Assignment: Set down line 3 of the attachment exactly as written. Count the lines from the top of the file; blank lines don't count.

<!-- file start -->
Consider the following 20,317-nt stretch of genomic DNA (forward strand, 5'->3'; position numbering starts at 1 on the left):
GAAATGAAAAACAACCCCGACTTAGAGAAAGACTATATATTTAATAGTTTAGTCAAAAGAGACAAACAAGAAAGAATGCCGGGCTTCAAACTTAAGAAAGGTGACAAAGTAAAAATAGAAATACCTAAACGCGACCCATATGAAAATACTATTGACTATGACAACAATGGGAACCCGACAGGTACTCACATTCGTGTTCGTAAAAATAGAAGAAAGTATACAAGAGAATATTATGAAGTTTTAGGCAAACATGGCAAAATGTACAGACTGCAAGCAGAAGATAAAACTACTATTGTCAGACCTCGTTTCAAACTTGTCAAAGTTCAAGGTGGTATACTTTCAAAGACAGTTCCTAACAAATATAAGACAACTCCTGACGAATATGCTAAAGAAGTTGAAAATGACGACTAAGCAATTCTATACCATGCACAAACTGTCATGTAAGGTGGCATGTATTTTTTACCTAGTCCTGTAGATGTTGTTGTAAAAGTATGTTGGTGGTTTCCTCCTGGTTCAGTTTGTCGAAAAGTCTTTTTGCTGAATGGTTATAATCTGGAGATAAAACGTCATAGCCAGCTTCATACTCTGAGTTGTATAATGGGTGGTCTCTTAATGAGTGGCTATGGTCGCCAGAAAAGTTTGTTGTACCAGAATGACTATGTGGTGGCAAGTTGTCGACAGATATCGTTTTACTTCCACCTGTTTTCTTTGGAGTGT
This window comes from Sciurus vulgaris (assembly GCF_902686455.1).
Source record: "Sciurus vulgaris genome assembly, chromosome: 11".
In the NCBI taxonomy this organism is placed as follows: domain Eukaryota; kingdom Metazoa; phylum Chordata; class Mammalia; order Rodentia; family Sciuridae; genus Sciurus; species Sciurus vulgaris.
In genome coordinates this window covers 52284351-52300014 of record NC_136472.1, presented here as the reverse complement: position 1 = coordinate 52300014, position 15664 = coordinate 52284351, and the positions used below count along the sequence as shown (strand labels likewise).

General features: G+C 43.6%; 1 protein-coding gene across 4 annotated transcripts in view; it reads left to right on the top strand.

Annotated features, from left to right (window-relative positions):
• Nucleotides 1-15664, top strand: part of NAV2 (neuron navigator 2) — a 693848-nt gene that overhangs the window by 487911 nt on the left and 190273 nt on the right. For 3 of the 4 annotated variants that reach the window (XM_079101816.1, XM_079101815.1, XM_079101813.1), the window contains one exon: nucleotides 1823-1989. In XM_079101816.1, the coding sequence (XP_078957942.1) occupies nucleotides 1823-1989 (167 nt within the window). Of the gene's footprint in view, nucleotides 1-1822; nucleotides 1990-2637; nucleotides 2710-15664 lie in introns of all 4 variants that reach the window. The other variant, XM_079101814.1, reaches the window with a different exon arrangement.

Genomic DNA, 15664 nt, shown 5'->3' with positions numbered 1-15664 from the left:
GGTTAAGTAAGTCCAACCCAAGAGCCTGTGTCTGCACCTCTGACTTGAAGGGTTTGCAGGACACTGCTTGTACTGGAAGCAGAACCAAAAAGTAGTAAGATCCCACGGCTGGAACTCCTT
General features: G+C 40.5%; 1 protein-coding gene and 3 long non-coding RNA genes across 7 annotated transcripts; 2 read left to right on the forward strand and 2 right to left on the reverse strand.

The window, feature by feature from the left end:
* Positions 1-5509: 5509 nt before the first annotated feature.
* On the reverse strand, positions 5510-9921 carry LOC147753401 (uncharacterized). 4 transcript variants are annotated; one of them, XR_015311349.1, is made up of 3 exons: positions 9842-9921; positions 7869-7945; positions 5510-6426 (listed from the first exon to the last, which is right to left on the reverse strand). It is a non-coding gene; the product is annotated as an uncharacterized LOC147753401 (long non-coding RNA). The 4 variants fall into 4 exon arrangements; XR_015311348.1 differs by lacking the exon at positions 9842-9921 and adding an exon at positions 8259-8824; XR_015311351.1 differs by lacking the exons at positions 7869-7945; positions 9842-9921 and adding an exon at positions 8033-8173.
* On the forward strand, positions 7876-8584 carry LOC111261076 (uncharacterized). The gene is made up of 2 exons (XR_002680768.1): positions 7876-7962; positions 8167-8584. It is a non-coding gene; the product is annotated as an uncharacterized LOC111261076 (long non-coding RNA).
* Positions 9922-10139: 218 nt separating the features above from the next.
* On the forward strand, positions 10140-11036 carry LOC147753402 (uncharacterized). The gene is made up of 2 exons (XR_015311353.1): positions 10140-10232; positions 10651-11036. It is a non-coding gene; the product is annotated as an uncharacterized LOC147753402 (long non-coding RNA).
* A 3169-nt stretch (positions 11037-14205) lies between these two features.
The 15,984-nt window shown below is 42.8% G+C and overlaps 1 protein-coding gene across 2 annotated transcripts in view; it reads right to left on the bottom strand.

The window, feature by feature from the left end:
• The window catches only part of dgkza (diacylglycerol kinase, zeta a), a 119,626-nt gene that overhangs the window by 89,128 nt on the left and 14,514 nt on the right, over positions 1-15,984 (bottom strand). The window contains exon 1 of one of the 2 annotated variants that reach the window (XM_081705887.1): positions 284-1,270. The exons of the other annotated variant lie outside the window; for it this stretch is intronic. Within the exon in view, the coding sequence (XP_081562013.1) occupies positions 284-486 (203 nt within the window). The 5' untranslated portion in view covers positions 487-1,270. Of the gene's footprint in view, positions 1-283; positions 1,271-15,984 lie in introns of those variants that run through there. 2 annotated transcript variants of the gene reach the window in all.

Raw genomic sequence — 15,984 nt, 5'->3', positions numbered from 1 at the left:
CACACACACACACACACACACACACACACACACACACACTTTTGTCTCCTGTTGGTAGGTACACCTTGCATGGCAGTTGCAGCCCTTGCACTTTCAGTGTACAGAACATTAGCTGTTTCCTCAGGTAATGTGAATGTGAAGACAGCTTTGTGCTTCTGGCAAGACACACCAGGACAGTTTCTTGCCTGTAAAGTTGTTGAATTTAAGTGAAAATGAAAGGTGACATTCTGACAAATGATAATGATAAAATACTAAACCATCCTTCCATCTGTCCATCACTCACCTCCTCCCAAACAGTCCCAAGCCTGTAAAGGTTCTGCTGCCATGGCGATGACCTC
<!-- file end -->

This window comes from Sciurus vulgaris (assembly GCF_902686455.1).